What Sally Yates Really Betrayed

She has a better sense of what makes America great than Trump

Ousted Acting Attorney General Sally Yates has a much better sense of what makes America great than President Donald Trump, Jonathan Allen writes. (Pete Marovich/Getty Images)
Ousted Acting Attorney General Sally Yates has a much better sense of what makes America great than President Donald Trump, Jonathan Allen writes. (Pete Marovich/Getty Images)
Posted February 1, 2017 at 5:00am

God bless Sally Yates’s America, where justice is a function of both law and morality. 

Many Americans first heard of the acting attorney general on Monday, when she instructed Justice Department lawyers not to defend President Donald Trump’s executive order aimed at making it harder for many Muslims to enter the United States.

More learned her name that night when Trump fired her and released a third-grade-level statement accusing her of having “betrayed the Department of Justice” and being “very weak on illegal immigration.”

All Yates betrayed is that she has a much better sense of what makes America great than Trump and his crony phonies. It took her only a few sentences to explain why our country was a beacon of hope and the envy of the Western world until Jan. 20, 2017.

“My responsibility is to ensure that the Department of Justice is not only legally defensible, but is informed by our best view of what the law is, after consideration of all the facts,” she wrote. “In addition, I am responsible for ensuring that the positions we take in court remain consistent with this institution’s solemn obligation to always seek justice and stand for what is right.”

As noted in her instructions to Justice lawyers, Yates hinted that the statements administration officials had issued around the implementation of the executive order made clear that it was designed to screen out Muslims — a policy at odds with constitutional principles.

The easier path

It would have been much easier for Yates to kowtow to Trump and White House political strategist Steve Bannon, a race-baiting, self-styled geopolitical genius who has turned the West Wing into a chaotic and paranoid beacon of hate. She could have just followed orders and not made a spectacle of herself and the president’s order.

But to do that, as so many government officials have and will, would have been dangerously banal.

Less than two weeks into its existence, the Trump administration is still a far cry from the Third Reich. But its insensitive echo of deniers in failing to mention Jews in a Holocaust remembrance statement — and the subsequent scapegoating of a Jewish staffer for the omission — is hardly confidence-inspiring, especially given the rank anti-Semitism that permeated Trump’s base.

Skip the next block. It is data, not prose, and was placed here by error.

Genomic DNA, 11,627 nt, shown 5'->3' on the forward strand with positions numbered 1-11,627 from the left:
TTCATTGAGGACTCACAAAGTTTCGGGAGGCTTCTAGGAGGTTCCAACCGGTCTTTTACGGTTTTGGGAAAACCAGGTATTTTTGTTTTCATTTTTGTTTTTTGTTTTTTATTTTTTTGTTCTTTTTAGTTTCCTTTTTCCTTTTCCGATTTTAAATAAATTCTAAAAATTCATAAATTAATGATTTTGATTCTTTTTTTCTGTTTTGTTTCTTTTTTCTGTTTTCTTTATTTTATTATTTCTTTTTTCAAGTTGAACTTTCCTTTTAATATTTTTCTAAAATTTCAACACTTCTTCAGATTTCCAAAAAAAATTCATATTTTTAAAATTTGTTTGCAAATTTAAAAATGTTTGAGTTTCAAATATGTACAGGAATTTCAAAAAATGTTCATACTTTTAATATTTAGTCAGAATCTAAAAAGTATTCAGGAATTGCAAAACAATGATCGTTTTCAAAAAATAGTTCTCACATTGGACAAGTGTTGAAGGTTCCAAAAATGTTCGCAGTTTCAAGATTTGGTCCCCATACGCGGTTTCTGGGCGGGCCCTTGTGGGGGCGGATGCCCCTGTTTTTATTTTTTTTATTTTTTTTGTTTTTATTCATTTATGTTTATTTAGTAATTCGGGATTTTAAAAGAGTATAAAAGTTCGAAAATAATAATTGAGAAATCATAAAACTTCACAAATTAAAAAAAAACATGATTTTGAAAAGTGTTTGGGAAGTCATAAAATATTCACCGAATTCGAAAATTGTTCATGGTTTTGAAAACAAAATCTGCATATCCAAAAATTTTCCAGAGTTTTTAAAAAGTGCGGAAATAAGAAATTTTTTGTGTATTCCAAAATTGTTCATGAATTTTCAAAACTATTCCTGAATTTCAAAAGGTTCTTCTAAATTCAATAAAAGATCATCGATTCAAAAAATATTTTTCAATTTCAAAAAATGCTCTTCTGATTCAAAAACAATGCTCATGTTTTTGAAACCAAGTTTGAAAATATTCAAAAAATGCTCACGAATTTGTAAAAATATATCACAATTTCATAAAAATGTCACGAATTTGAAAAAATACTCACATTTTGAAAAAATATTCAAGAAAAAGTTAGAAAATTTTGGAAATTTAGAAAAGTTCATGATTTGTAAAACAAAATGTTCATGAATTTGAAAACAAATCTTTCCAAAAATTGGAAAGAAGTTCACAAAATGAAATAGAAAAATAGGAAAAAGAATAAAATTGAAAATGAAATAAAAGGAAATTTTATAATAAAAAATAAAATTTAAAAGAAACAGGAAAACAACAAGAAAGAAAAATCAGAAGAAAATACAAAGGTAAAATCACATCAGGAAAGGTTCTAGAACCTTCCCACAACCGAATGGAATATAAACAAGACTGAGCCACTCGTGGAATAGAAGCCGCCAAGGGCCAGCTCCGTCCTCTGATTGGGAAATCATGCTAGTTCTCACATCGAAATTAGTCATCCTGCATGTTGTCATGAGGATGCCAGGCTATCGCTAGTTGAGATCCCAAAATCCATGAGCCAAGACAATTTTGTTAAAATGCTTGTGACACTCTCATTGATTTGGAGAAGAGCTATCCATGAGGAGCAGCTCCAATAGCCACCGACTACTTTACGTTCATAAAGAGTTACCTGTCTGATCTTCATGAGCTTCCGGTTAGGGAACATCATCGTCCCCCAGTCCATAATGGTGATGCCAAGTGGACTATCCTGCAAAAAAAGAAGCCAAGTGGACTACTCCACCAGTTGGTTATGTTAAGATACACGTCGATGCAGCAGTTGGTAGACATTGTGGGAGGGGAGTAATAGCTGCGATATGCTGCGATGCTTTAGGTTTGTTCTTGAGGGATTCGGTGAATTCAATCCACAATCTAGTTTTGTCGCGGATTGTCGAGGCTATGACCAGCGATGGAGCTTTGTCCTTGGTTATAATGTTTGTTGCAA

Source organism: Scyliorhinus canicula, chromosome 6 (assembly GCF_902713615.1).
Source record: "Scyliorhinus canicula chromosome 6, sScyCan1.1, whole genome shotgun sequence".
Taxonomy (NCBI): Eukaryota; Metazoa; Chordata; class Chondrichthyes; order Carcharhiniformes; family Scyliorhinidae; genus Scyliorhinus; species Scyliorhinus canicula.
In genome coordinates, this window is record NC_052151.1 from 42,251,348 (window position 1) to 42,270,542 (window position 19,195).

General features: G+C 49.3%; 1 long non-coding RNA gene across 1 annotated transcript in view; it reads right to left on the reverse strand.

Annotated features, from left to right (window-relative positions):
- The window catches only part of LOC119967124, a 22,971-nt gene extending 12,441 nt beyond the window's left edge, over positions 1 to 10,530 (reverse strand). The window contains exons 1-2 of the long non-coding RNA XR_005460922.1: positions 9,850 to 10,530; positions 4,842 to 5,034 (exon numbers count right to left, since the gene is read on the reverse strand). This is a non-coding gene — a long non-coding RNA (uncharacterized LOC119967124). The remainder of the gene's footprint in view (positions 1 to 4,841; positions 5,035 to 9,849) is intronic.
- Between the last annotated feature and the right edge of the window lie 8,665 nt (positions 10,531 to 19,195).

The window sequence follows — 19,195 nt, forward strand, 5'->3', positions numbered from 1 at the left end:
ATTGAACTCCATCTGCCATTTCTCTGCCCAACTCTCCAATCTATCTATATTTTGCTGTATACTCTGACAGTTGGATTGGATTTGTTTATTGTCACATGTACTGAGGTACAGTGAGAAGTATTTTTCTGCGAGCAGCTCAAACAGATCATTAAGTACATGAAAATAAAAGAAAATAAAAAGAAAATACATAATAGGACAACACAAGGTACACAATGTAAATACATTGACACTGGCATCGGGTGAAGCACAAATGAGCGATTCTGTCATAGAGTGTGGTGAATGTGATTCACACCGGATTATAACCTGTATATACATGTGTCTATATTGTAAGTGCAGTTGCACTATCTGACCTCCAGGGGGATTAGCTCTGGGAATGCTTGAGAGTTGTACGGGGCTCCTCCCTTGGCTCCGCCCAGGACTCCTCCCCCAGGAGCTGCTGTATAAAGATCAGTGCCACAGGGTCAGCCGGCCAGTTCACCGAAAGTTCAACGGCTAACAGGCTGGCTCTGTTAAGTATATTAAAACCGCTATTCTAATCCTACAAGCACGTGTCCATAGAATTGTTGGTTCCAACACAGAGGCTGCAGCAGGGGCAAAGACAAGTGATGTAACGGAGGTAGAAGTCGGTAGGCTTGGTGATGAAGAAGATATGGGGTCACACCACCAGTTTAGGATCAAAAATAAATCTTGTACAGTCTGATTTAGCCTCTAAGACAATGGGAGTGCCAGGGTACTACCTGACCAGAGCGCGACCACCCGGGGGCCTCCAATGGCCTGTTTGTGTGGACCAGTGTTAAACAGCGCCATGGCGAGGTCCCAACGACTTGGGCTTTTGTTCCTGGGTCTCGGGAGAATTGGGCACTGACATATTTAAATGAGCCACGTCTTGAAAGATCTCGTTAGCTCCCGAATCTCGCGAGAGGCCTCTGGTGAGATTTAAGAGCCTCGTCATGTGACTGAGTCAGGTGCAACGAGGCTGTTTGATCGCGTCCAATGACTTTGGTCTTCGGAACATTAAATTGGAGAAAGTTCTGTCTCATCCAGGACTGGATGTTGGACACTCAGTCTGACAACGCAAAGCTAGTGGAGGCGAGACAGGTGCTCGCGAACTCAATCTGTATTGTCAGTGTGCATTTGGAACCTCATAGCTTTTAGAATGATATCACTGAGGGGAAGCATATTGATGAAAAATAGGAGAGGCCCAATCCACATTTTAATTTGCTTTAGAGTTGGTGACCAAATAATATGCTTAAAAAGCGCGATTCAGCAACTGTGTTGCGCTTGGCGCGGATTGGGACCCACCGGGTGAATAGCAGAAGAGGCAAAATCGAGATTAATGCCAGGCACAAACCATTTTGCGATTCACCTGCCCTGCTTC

Trump isn’t a dictator, but he appears to emulate them. He cares for the law only to the extent that it can be bent and rewritten to serve his ends.

As Hannah Arendt wrote in “Eichmann in Jerusalem: A Report on the Banality of Evil,” Nazi war criminal Adolf Eichmann “not only obeyed orders; he obeyed the law.” As Yates suggested, justice is not only a matter of legality but of morality.

And this president — who pays no taxes, gives other people’s money to charity, brags about sexually assaulting women, and foments racism, anti-Semitism, Islamophobia — has shown even less regard for morality.

A lost concept

Maybe justice is a concept lost on Trump because he has never experienced it, having become wealthy, famous and powerful with a thumb always on his side of the scale, right up until the day he won the presidency with 3 million votes fewer than his rival.

Whatever the case, Yates, who was an Obama appointee working temporary duty until her replacement could be named, was not the first administration official to be tested by a raft of White House policies that are ruthless, undervetted and offensive to long-held American constitutional principles.

And, in a West Wing that likes to promote “alternative facts,” you can be sure she won’t be the last.

It was well within Trump’s rights to fire Yates and replace her with a new acting attorney general to reverse her instructions and defend his order in court. There’s always someone willing to suck up to power to advance his or her own career. Their names will be footnotes in history.

But Yates stood up for what she thought was right, even knowing that it would likely thrust her into the spotlight, lead to her firing, and potentially affect her ability to be confirmed for a higher job by a future Senate. It took guts, and she’s rightly being canonized by those who worry about the Trump administration’s use — or abuse — of executive power.

We can only hope that men and women of conscience continue to betray the edicts of a president who has shown no evidence that he believes the American precepts of legality and morality are of greater value to our nation than any and all of the items on an agenda that most voters rejected.

Roll Call columnist Jonathan Allen is co-author of the New York Times-bestselling Clinton biography “HRC” and has covered Congress, the White House and elections over the past 15 years.